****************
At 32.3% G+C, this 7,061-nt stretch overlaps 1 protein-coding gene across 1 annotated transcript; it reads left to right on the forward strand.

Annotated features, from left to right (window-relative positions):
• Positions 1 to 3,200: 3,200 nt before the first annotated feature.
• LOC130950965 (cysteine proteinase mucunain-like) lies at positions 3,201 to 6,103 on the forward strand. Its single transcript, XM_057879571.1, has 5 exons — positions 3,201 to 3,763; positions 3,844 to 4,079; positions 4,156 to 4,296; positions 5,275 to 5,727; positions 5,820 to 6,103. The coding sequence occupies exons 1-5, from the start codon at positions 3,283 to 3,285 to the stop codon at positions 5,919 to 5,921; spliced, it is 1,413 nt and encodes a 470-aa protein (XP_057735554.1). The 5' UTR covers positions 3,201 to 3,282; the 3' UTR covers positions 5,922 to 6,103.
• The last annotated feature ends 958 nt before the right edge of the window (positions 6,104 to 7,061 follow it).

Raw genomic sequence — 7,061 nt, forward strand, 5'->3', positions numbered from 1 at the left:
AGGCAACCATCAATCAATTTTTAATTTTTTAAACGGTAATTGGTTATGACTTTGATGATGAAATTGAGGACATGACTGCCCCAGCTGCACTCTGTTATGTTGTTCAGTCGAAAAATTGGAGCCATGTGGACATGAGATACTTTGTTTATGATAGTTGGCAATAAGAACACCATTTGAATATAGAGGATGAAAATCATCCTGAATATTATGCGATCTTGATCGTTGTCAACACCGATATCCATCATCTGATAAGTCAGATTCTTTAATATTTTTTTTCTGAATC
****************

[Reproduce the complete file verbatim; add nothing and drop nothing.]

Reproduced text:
At 32.3% G+C, this 7,061-nt stretch overlaps 1 protein-coding gene across 1 annotated transcript; it reads left to right on the forward strand.

Annotated features, from left to right (window-relative positions):
• Positions 1 to 3,200: 3,200 nt before the first annotated feature.
• LOC130950965 (cysteine proteinase mucunain-like) lies at positions 3,201 to 6,103 on the forward strand. Its single transcript, XM_057879571.1, has 5 exons — positions 3,201 to 3,763; positions 3,844 to 4,079; positions 4,156 to 4,296; positions 5,275 to 5,727; positions 5,820 to 6,103. The coding sequence occupies exons 1-5, from the start codon at positions 3,283 to 3,285 to the stop codon at positions 5,919 to 5,921; spliced, it is 1,413 nt and encodes a 470-aa protein (XP_057735554.1). The 5' UTR covers positions 3,201 to 3,282; the 3' UTR covers positions 5,922 to 6,103.
• The last annotated feature ends 958 nt before the right edge of the window (positions 6,104 to 7,061 follow it).

Raw genomic sequence — 7,061 nt, forward strand, 5'->3', positions numbered from 1 at the left:
AGGCAACCATCAATCAATTTTTAATTTTTTAAACGGTAATTGGTTATGACTTTGATGATGAAATTGAGGACATGACTGCCCCAGCTGCACTCTGTTATGTTGTTCAGTCGAAAAATTGGAGCCATGTGGACATGAGATACTTTGTTTATGATAGTTGGCAATAAGAACACCATTTGAATATAGAGGATGAAAATCATCCTGAATATTATGCGATCTTGATCGTTGTCAACACCGATATCCATCATCTGATAAGTCAGATTCTTTAATATTTTTTTTCTGAATC